|Document Type:||Journal Article|
|Title:||Genetic diversity of clinical and environmental Vibrio parahaemolyticus strains from the Pacific Northwest|
|Author:||R. N. Paranjpye, O. S. Hamel, Asta Stojanovski, Martin Liermann|
|Journal:||Applied and Environmental Microbiology|
Since 1997, cases of Vibrio parahaemolyticus–related gastroenteritis from the consumption of raw oysters harvested in Washington State have been higher than historical levels. These cases have shown little or no correlation with concentrations of potentially pathogenic V. parahaemolyticus (positive for the thermostable direct hemolysin gene,tdh) in oysters, although significant concentrations of tdh+ V. parahaemolyticus strains were isolated from shellfish–growing areas in the Pacific Northwest (PNW). We compared clinical and environmental strains isolated from the PNW to those from other geographic regions within the United States and Asia for the presence of virulence–associated genes, including the thermostable direct hemolysin (tdh), the thermostable–related hemolysin (trh), urease (ureR), the pandemic group specific markers orf8 and toxRS, and genes encoding both type–3 secretion systems (T3SS1 and T3SS2). The majority of clinical strains from the PNW were positive for tdh, trh, and ureR genes, while a significant proportion of environmental isolates were tdh+ but trh negative. Hierarchical clustering grouped the majority of these clinical isolates into a cluster distinct from that including the pandemic strain RIMD2210633, clinical isolates from other geographical regions, and tdh+, trh–negative environmental isolates from the PNW. We detected T3SS2–related genes (T3SS2β) in environmental strains that were tdh and trh negative. The presence of significant concentrations of tdh+, trh–negative environmental strains in the PNW that have not been responsible for illness and T3SS2β in tdh– and trh–negative strains emphasizes the diversity in this species and the need to identify additional virulence markers for this bacterium to improve risk assessment tools for the detection of this pathogen.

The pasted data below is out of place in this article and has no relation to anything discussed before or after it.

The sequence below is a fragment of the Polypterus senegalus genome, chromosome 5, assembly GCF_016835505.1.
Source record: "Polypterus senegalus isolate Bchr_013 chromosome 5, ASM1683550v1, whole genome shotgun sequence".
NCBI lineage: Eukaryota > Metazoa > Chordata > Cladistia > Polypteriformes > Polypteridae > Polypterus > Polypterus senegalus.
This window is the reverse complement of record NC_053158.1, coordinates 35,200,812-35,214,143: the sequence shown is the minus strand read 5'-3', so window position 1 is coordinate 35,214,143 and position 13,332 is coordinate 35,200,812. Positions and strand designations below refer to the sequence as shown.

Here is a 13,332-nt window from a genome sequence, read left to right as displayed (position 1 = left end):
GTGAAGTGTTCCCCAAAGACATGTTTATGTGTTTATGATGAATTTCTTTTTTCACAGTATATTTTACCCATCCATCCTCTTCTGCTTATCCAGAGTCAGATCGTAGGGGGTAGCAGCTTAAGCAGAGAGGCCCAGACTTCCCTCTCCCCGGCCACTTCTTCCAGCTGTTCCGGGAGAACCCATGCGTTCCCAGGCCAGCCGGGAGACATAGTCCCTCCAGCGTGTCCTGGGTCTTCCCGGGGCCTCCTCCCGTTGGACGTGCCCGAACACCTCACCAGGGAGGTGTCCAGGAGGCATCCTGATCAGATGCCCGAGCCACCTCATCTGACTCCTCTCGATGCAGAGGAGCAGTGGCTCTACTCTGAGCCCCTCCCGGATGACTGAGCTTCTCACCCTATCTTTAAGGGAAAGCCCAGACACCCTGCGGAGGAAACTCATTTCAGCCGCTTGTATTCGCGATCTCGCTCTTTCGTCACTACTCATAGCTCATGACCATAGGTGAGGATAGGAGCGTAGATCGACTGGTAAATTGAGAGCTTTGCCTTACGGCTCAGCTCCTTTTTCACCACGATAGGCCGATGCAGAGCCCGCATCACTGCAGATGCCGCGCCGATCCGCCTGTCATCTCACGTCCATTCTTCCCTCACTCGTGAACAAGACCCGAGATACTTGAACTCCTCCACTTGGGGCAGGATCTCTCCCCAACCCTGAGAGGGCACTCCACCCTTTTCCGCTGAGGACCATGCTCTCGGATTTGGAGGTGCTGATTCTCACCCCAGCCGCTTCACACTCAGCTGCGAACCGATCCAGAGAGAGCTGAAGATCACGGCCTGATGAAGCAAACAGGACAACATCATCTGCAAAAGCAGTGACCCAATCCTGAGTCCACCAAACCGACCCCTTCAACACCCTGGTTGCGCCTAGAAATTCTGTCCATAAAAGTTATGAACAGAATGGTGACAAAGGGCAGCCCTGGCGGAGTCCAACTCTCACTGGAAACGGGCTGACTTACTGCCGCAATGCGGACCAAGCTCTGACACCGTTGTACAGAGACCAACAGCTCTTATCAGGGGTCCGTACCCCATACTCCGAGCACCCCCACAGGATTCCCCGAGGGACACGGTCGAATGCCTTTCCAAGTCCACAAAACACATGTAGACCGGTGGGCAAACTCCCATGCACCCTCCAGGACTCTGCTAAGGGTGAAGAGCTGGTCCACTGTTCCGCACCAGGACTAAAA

|Theme:||Sustaining Marine Ecosystem and Human Health|
Characterize the exposure risks and effects of pathogens, chemical contaminants, and biotoxins on human and marine animal health using sentinel species and biomedical models